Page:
The Conditioning Effects Of Religiosity On The Relationship Between Strain, Negative Emotions, And Delinquency: A Longitudinal Assessment Of General Strain Theory
Purser, Christopher W.
AdvisorDunaway, R. Gregory
Haynes, Stacy Hoskins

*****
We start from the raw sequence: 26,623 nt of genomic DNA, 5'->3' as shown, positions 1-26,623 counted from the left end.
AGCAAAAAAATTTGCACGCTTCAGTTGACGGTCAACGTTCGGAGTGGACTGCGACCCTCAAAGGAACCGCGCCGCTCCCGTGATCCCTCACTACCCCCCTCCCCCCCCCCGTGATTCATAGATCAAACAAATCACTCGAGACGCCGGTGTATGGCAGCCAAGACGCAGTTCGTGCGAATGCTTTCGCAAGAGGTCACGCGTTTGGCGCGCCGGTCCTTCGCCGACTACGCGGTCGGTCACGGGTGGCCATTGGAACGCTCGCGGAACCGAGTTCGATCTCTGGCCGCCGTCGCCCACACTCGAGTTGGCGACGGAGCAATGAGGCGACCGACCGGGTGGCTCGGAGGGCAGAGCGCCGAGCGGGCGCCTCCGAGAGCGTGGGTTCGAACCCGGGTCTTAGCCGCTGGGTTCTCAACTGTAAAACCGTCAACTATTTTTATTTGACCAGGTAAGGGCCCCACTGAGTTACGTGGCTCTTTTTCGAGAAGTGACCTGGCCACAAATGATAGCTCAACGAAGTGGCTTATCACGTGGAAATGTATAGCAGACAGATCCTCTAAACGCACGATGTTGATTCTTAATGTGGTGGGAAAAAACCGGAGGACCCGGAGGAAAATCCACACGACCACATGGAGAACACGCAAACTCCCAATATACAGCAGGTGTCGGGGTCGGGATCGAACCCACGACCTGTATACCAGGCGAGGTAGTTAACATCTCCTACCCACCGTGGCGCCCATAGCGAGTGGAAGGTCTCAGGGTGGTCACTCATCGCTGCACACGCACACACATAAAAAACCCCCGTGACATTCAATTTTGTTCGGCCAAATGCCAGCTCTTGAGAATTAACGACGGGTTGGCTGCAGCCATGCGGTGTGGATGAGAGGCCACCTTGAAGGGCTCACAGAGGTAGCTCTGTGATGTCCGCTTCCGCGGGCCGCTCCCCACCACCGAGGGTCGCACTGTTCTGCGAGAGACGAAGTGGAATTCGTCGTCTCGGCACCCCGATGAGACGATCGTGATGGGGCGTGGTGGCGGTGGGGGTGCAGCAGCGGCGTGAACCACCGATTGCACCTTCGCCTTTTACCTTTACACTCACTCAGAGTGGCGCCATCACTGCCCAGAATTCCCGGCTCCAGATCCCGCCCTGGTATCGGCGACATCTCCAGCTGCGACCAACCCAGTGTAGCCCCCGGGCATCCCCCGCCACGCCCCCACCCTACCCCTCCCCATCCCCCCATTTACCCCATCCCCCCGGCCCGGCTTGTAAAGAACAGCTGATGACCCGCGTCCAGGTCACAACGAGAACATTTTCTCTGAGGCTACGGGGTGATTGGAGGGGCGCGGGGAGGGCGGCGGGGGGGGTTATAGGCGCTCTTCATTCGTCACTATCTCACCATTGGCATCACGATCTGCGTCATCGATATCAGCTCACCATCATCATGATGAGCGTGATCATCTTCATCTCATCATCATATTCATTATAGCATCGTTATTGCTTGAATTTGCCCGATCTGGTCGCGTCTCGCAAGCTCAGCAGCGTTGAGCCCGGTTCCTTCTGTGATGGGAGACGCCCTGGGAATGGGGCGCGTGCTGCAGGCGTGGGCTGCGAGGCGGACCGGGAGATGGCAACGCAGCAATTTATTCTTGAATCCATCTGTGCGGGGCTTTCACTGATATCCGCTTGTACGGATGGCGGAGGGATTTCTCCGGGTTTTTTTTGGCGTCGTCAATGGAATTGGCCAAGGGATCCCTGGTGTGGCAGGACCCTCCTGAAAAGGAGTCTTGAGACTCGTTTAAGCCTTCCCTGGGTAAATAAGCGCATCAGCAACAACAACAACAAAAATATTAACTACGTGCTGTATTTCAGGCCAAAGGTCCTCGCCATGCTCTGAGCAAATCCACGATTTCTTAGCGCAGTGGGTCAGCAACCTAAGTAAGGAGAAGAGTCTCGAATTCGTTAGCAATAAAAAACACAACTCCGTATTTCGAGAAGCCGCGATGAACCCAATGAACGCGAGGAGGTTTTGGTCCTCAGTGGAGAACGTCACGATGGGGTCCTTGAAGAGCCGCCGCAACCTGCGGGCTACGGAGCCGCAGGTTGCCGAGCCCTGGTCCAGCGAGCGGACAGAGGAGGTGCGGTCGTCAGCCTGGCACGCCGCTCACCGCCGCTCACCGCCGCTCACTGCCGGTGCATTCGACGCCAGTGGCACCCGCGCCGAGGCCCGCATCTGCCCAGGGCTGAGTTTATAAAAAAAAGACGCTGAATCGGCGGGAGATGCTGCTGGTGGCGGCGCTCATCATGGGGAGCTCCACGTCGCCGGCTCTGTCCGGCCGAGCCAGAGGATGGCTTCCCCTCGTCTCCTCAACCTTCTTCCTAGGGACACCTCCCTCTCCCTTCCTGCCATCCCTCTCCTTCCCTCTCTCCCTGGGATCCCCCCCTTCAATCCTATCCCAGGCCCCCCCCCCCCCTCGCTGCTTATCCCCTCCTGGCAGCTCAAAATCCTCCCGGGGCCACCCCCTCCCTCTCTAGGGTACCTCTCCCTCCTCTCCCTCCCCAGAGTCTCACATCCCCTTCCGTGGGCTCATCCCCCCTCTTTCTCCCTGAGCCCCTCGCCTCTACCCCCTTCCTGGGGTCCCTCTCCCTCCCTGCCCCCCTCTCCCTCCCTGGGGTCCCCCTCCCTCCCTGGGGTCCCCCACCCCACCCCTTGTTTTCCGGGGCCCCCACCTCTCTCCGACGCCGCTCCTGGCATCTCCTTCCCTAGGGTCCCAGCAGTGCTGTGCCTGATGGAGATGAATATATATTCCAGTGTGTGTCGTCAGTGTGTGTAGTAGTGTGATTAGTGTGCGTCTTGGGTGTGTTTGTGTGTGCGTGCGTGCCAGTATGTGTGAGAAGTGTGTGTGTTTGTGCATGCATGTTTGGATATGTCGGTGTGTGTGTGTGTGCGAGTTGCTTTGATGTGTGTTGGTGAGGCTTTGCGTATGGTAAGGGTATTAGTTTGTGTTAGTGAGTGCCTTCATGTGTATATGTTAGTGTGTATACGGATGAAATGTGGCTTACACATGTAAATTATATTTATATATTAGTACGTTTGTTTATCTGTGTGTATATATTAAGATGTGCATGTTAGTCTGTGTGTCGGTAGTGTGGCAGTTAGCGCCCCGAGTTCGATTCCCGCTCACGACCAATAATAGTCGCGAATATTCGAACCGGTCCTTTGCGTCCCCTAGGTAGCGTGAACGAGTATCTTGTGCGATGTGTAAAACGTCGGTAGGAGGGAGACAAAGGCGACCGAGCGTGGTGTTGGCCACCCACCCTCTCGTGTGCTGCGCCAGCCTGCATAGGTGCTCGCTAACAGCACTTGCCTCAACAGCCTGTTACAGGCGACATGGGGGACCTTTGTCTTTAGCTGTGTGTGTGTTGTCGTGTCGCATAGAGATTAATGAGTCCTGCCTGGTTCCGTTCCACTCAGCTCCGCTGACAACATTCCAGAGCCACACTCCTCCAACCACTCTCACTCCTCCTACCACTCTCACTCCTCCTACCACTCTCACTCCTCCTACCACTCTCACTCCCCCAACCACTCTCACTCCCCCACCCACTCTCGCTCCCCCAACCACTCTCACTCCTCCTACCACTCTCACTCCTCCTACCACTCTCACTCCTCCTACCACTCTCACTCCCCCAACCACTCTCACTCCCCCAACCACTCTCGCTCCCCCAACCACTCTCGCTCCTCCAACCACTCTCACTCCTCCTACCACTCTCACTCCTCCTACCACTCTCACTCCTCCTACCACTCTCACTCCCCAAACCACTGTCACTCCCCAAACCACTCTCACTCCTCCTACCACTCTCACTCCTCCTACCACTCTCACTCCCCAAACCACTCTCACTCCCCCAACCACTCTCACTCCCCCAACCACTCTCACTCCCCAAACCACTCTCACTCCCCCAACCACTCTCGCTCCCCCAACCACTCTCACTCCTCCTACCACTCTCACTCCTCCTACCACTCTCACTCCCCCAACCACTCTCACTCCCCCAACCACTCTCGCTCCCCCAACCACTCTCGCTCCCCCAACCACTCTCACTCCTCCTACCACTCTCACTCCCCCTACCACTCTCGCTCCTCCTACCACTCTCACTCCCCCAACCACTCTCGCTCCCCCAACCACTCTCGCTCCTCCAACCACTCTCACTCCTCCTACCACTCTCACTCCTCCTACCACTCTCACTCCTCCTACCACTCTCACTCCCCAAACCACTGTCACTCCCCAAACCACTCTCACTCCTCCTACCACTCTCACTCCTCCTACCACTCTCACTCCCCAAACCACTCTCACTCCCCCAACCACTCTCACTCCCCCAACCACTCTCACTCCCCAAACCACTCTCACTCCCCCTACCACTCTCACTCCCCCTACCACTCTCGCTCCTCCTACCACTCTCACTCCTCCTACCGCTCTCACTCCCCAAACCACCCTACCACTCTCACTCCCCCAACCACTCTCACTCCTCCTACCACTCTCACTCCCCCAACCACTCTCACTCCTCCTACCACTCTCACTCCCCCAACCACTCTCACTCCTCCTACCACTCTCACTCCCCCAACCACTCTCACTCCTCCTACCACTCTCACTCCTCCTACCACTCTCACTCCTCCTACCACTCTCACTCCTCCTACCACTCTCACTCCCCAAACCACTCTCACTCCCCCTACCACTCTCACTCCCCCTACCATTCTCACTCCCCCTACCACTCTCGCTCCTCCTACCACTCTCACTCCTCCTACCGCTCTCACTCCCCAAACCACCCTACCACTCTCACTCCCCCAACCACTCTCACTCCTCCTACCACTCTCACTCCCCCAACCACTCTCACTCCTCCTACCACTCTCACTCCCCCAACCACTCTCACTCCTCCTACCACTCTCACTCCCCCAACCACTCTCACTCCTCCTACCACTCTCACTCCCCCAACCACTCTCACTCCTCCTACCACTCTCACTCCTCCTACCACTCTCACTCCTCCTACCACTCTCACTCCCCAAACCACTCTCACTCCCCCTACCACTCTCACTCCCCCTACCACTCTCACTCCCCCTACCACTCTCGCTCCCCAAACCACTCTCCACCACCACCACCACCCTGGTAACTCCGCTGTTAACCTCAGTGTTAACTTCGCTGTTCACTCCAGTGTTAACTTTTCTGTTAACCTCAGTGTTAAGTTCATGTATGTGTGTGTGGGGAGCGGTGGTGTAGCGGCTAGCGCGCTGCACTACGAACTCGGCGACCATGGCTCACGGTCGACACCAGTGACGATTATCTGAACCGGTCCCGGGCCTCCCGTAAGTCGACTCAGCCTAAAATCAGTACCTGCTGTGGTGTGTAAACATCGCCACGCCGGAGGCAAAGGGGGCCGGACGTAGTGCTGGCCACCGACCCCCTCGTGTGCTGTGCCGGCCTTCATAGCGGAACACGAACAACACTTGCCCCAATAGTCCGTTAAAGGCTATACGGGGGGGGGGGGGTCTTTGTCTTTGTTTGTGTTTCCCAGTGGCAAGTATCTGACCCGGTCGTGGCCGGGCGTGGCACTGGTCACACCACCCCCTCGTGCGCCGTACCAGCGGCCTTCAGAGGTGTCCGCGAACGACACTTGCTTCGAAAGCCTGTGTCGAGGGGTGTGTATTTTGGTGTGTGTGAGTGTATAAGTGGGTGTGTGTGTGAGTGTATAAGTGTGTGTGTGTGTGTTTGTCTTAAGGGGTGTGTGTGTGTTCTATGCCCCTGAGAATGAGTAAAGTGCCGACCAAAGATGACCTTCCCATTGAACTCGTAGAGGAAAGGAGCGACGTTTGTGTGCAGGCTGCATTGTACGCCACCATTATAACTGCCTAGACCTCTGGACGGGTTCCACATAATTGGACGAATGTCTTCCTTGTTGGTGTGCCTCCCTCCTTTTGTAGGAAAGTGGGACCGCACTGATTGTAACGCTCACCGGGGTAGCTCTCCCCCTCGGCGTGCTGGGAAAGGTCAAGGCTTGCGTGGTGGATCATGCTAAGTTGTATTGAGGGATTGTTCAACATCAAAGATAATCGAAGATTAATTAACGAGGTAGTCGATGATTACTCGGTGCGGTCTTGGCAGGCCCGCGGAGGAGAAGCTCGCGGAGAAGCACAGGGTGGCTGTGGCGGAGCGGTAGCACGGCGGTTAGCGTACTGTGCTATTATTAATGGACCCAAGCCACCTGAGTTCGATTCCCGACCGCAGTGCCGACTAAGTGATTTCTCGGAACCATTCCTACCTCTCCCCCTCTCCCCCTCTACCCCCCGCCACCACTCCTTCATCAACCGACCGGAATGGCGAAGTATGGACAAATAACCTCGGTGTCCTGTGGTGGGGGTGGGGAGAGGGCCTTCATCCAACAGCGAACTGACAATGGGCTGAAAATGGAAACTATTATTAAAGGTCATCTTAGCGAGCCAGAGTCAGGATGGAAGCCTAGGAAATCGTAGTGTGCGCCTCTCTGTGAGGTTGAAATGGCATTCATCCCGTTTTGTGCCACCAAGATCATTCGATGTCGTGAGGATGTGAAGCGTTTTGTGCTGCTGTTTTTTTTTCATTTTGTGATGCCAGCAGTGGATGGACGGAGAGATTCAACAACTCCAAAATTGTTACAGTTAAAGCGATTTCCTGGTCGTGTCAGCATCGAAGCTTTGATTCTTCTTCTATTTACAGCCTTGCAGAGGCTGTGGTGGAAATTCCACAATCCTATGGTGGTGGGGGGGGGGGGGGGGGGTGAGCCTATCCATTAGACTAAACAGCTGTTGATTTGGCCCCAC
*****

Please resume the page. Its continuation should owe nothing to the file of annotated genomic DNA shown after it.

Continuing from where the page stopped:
Robert Agnew’s (1992) General Strain Theory significantly revitalized traditional scholarship in the anomie/strain tradition by offering a general theory of crime; purported to account for both criminal and analogous behaviors. GST specifically extends anomie/strain theory by introducing new sources of strain (i.e. loss of positively valued stimuli, presentation of noxious stimuli) into the theoretical framework, as well as elucidating the causal pathways (including mediating and moderating effects) leading from the experience of strain to deviant coping mechanisms. An emerging trend within GST is the identification of previously untapped sources of strain (e.g. victimization, discrimination) that ostensibly have deviancegenerating properties. Concerning the latter trend, recent empirical iterations of GST have also introduced internal (e.g. self-esteem) and external conditioning factors (e.g. social control) that have been found to exert a mediating effect on the relationship between strain-generated negative emotions and deviant coping responses. Jang and Johnson-in a recent series of studies (2003, 2005)-offered a crucial extension to the General Strain Theory (GST) literature by finding that religiosity at least partially moderates the deviance-generating effects of strain-induced negative affect among a sample of African Americans. The current study offers a key extension to the Jang and Johnson thesis by offering the most comprehensive examination of the central tenets of their research to a nationally-representative, longitudinal sample of adolescents. Results from Waves I and II of the National Longitudinal Study of Adolescent Health reveal support for GST in general, and qualified support for the Jang/Johnson thesis in particular. Strain was found to be a significant, positive predictor of depression and anger. With regard to the fundamental hypothesis of the current research, partial support was garnered for the Jang and Johnson hypothesis. In particular, religiosity only offered direct protective effects when predicting drug use, and failed to condition the relationship of strain on deviance across any of the deviance measures. Consequently, religiosity failed to moderate the effects of strain on deviant coping strategies among the full sample, although significant conditioning effects were observed for female deviance. Consequently, these results largely attribute the Jang and Johnson findings to elevated levels of religiosity in their sample.